The reality is that the dearth of cultural activity in Lephalale on weekends and during public holidays forces this upwardly mobile middle class or a cohort of people with
disposable income to drive to Polokwane and even to various cities in Gauteng in search of fun. We need to arrest this trend. The overall objective will be to get our own citizenry to invest their money into the development of the local economy.
Imagine the full programme of “Ra tjakalla” encompassing projects such as “Ra tjakalla”! Music Festival; “Ra tjakalla”! Charity Golf Day; Ra tjakalla”! Literary Festival; “Ra tjakalla”! SMME & Tourism Exhibition; and a Mayoral Gala Dinner.
The SMME & Tourism Exhibition also hosting a workshop for all the local entrepreneurs who will be addressed by the Mayor of Lephalale, the Waterberg
District Mayor, Small Enterprise Development Agency (SEDA), Limpopo Economic Development Agency (LEDA), Limpopo Tourism Agency, Eskom, Exarro and other companies that have invested in Lephalale.
The music festival being headlined by such artists as Cassper Nyovest, and featuring artists such as Sipho “Hotstix” Mabuse, Caiphus Semenya & Letta Mbulu, Zahara, and a troupe of house, kwaito and d’gong musicians. To affirm our developmental perspective, also featuring local artists and DJs – and thus giving them exposure! The difference here is that while we’ll be giving them exposure, we’ll still pay them. Yes, I know the concept of “giving exposure” is grossly abused by promoters and producers as an excuse to exploit emerging artists.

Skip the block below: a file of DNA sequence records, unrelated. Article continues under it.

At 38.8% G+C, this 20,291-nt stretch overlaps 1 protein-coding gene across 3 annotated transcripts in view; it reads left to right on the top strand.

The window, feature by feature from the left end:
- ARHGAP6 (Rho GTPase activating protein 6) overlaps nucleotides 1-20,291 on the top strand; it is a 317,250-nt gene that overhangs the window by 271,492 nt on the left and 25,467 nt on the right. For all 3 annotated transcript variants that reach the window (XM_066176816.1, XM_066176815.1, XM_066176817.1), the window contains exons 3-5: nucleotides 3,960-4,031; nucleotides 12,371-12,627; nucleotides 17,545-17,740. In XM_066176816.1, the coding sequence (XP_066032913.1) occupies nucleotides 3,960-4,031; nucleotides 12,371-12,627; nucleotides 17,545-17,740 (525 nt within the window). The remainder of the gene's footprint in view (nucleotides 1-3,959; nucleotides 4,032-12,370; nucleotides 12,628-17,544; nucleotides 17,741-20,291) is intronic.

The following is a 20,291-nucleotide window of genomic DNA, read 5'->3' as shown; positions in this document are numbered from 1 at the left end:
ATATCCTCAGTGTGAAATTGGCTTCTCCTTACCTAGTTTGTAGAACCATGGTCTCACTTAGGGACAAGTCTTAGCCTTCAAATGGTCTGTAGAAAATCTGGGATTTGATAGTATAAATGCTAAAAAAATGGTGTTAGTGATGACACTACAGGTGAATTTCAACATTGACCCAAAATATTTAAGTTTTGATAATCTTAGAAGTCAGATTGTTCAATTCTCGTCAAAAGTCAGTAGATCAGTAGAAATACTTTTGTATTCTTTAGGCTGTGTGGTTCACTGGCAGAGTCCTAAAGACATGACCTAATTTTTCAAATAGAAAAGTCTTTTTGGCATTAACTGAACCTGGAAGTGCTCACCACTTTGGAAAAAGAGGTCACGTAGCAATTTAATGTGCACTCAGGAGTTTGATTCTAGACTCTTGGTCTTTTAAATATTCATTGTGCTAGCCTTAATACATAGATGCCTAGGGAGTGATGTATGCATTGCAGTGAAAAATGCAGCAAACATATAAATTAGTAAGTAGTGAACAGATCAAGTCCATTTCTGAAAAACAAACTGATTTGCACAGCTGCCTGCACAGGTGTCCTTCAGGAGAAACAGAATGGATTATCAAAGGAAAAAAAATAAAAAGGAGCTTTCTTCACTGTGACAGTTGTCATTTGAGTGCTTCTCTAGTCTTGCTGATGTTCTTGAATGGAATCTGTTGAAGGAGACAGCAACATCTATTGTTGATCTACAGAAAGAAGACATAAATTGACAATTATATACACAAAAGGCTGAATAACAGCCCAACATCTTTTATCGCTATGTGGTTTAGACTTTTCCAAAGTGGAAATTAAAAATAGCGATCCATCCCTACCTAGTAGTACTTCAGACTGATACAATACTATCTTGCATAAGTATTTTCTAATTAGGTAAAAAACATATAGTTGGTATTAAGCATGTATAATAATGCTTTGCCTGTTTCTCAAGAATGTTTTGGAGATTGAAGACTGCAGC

The Charity Golf Day will raise funds for a community-based project which will be nominated and adopted by the Mayor of Lephalale. We hope to attract golfers from Limpopo, Gauteng, North West and Botswana.
The Mayoral Gala Dinner hosting about 200 guests who will be listening to the local political principals entrenching brand Lephalale as a viable destination for investment, trade and tourism.
Sponsorships being solicited from the local corporates who will be provided with a variety of packages they could buy. The sponsors will be given an opportunity to promote their corporate, service and product brands.